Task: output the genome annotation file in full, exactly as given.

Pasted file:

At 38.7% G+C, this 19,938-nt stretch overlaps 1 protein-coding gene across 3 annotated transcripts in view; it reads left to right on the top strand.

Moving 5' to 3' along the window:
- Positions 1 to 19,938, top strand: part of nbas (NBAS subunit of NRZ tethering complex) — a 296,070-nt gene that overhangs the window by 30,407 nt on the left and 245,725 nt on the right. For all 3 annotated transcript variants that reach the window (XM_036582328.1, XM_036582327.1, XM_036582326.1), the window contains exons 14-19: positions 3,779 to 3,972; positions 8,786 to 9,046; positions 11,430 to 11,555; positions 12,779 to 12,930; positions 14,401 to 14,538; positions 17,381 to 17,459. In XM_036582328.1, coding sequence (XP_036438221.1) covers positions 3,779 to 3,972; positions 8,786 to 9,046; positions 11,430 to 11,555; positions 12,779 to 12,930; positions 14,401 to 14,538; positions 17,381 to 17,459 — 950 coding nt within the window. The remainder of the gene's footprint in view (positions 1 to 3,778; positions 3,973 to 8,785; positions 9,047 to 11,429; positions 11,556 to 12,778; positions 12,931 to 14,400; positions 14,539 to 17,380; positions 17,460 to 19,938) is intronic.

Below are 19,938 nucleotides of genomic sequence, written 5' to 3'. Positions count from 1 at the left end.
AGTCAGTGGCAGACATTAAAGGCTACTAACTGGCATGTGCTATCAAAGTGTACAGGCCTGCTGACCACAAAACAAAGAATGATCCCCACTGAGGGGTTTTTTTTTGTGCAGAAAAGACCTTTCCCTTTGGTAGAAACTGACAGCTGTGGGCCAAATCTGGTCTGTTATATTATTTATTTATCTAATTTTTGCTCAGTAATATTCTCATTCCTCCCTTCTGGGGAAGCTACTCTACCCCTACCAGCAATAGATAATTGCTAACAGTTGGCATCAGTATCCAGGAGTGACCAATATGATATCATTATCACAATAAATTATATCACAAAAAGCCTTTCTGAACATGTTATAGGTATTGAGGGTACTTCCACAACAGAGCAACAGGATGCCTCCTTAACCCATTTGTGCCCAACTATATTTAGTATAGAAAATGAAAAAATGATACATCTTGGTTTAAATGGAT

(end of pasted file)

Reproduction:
At 38.7% G+C, this 19,938-nt stretch overlaps 1 protein-coding gene across 3 annotated transcripts in view; it reads left to right on the top strand.

Moving 5' to 3' along the window:
- Positions 1 to 19,938, top strand: part of nbas (NBAS subunit of NRZ tethering complex) — a 296,070-nt gene that overhangs the window by 30,407 nt on the left and 245,725 nt on the right. For all 3 annotated transcript variants that reach the window (XM_036582328.1, XM_036582327.1, XM_036582326.1), the window contains exons 14-19: positions 3,779 to 3,972; positions 8,786 to 9,046; positions 11,430 to 11,555; positions 12,779 to 12,930; positions 14,401 to 14,538; positions 17,381 to 17,459. In XM_036582328.1, coding sequence (XP_036438221.1) covers positions 3,779 to 3,972; positions 8,786 to 9,046; positions 11,430 to 11,555; positions 12,779 to 12,930; positions 14,401 to 14,538; positions 17,381 to 17,459 — 950 coding nt within the window. The remainder of the gene's footprint in view (positions 1 to 3,778; positions 3,973 to 8,785; positions 9,047 to 11,429; positions 11,556 to 12,778; positions 12,931 to 14,400; positions 14,539 to 17,380; positions 17,460 to 19,938) is intronic.

Below are 19,938 nucleotides of genomic sequence, written 5' to 3'. Positions count from 1 at the left end.
AGTCAGTGGCAGACATTAAAGGCTACTAACTGGCATGTGCTATCAAAGTGTACAGGCCTGCTGACCACAAAACAAAGAATGATCCCCACTGAGGGGTTTTTTTTTGTGCAGAAAAGACCTTTCCCTTTGGTAGAAACTGACAGCTGTGGGCCAAATCTGGTCTGTTATATTATTTATTTATCTAATTTTTGCTCAGTAATATTCTCATTCCTCCCTTCTGGGGAAGCTACTCTACCCCTACCAGCAATAGATAATTGCTAACAGTTGGCATCAGTATCCAGGAGTGACCAATATGATATCATTATCACAATAAATTATATCACAAAAAGCCTTTCTGAACATGTTATAGGTATTGAGGGTACTTCCACAACAGAGCAACAGGATGCCTCCTTAACCCATTTGTGCCCAACTATATTTAGTATAGAAAATGAAAAAATGATACATCTTGGTTTAAATGGAT